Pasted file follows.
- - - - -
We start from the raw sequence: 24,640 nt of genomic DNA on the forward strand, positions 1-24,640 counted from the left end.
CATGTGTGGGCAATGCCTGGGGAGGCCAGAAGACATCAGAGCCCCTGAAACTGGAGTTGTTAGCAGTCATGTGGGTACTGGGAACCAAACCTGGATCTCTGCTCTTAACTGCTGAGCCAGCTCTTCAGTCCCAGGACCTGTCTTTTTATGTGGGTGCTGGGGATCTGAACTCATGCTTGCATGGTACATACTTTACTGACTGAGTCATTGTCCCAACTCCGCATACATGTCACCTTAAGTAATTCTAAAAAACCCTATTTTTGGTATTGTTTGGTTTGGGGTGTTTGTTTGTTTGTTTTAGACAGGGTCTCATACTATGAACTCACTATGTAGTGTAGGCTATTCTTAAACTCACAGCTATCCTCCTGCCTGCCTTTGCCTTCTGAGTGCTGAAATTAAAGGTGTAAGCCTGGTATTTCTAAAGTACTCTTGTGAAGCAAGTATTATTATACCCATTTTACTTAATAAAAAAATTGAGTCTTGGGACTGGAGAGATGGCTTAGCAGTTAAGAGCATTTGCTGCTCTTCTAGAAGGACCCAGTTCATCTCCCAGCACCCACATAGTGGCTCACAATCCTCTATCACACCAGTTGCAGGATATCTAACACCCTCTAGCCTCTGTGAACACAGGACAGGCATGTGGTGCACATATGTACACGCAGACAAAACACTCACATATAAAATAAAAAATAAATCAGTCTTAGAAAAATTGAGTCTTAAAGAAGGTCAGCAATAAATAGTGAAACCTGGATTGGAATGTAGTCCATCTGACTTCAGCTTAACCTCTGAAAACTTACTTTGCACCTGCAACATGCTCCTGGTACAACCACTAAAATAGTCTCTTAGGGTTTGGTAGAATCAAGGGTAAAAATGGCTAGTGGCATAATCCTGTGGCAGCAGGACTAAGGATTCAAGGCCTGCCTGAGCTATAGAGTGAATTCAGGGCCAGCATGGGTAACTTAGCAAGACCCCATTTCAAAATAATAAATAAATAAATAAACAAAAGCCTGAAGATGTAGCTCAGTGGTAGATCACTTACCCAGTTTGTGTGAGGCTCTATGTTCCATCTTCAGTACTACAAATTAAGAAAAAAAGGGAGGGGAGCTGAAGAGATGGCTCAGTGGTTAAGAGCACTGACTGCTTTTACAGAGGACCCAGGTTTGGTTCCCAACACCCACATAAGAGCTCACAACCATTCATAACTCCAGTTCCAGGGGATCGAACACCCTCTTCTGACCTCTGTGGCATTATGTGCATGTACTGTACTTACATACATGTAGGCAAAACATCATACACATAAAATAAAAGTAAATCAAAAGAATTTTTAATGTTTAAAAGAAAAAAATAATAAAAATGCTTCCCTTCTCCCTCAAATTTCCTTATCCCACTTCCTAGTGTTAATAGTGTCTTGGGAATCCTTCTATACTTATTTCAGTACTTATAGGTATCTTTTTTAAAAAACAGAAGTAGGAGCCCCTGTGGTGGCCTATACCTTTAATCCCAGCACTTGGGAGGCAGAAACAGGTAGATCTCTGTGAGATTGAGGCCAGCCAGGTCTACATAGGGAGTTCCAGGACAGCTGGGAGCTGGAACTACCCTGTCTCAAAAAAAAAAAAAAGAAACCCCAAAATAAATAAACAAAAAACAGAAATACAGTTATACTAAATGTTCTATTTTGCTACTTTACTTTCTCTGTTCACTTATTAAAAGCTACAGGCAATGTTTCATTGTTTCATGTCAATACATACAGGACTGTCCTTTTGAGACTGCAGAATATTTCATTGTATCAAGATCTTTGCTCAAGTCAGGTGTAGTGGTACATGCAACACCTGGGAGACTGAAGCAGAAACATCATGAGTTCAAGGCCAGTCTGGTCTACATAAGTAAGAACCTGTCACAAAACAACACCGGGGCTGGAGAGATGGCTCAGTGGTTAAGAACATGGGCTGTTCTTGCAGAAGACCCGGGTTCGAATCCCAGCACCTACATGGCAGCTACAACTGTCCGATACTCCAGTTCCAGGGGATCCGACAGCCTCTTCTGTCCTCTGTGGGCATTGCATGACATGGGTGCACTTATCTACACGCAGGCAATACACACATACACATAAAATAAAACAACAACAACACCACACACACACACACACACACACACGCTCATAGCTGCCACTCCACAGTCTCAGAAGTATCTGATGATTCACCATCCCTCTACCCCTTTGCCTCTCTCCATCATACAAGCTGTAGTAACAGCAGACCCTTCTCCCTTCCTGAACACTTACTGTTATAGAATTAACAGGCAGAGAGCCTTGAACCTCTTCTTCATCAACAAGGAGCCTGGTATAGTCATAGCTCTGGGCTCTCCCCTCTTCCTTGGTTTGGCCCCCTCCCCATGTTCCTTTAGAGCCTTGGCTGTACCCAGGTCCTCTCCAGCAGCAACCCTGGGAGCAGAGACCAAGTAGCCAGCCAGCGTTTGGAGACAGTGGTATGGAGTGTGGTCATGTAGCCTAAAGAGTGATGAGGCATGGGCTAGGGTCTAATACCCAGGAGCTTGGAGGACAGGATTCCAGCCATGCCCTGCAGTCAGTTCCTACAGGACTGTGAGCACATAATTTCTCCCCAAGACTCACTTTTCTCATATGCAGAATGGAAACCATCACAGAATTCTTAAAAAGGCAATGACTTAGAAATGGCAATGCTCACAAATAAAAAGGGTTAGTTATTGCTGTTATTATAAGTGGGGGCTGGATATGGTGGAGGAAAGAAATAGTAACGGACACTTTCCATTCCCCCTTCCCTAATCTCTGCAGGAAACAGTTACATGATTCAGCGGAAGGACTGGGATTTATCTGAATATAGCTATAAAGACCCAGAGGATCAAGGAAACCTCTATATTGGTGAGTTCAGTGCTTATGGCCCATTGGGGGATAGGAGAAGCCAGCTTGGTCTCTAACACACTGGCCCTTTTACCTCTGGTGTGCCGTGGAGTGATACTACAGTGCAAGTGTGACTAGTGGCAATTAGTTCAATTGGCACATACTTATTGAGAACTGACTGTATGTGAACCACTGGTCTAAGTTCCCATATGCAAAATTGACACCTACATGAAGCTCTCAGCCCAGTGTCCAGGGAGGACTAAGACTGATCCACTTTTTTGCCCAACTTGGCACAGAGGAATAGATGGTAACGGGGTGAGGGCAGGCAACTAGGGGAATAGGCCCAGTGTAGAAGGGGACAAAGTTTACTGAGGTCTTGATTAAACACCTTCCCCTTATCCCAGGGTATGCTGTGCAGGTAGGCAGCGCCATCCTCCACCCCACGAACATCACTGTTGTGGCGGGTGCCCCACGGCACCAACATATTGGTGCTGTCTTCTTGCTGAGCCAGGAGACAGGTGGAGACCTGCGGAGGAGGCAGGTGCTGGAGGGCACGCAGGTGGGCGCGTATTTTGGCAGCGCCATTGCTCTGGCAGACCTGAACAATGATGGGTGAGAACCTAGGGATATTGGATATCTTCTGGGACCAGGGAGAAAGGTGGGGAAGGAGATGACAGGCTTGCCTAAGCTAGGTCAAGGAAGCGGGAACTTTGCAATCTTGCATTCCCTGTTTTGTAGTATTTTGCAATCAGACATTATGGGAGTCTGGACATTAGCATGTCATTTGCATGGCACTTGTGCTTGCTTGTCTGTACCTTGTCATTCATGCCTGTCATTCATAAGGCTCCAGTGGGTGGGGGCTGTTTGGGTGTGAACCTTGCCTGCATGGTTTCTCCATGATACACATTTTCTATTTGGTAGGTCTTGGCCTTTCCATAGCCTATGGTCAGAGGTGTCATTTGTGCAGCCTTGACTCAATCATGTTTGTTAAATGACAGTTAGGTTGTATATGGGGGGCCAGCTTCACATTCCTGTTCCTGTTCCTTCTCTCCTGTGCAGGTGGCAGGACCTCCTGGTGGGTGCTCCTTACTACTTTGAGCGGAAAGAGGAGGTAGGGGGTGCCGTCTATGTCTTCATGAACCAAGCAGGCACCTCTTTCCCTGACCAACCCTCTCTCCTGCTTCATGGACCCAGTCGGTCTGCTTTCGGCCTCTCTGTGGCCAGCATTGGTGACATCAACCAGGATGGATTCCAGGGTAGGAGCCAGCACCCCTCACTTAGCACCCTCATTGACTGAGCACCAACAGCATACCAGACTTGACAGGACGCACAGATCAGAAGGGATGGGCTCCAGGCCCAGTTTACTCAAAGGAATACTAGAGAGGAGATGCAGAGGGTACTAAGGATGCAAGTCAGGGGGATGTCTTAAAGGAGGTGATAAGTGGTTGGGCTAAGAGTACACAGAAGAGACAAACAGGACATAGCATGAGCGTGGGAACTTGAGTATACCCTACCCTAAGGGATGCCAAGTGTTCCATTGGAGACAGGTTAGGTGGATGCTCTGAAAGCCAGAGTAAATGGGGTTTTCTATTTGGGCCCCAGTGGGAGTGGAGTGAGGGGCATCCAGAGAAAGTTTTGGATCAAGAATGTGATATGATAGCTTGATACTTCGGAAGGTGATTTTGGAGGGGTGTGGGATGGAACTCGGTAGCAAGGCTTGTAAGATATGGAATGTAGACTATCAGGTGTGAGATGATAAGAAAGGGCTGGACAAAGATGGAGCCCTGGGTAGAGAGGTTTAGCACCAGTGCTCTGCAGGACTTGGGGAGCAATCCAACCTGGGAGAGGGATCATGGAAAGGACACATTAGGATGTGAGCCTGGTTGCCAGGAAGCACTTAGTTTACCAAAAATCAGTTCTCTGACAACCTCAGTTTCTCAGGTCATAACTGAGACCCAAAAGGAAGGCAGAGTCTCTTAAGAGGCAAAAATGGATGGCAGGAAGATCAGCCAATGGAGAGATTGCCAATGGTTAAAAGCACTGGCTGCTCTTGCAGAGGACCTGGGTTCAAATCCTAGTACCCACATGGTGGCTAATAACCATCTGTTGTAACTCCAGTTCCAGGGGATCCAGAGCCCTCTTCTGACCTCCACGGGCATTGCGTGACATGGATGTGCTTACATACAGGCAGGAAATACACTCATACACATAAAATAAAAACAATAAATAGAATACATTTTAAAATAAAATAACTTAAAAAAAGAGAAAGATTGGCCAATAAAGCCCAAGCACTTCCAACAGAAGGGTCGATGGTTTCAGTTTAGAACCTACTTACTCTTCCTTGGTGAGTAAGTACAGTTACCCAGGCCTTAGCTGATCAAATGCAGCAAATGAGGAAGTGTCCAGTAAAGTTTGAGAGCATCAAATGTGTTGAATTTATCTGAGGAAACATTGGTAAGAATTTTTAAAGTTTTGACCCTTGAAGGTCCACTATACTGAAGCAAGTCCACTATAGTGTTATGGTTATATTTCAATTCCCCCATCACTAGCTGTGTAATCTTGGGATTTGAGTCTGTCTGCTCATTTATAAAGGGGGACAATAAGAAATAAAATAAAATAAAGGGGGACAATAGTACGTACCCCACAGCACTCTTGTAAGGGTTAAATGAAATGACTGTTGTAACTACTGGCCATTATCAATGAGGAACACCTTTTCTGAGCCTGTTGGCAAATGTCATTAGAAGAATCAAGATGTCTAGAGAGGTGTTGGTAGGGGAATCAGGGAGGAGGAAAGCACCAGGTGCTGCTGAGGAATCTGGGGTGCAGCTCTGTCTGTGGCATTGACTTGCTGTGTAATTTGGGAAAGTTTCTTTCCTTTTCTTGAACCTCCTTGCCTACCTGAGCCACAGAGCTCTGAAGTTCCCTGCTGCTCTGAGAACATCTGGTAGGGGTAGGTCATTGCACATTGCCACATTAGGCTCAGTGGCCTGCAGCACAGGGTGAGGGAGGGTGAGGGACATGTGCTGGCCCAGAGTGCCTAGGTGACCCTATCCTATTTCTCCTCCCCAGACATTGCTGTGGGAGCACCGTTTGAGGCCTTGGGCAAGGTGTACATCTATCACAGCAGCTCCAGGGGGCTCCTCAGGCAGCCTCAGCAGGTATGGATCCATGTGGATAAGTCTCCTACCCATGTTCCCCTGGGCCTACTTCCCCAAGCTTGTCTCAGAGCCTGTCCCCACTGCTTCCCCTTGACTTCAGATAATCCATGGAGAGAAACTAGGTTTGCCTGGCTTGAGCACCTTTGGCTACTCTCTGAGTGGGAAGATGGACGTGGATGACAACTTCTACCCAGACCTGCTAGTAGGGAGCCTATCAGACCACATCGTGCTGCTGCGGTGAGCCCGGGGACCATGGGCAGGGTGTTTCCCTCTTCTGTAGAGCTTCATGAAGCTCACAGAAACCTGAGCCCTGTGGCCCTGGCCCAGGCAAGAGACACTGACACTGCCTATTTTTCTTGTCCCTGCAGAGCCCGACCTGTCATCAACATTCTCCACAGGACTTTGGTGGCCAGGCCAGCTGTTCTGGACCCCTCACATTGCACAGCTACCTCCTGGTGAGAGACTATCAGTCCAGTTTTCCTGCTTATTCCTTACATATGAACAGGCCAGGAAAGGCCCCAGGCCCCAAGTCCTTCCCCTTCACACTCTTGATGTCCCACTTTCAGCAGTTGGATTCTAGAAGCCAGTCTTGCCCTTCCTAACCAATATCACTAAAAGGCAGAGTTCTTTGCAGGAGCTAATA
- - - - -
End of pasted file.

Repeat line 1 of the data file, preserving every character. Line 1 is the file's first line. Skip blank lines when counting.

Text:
We start from the raw sequence: 24,640 nt of genomic DNA on the forward strand, positions 1-24,640 counted from the left end.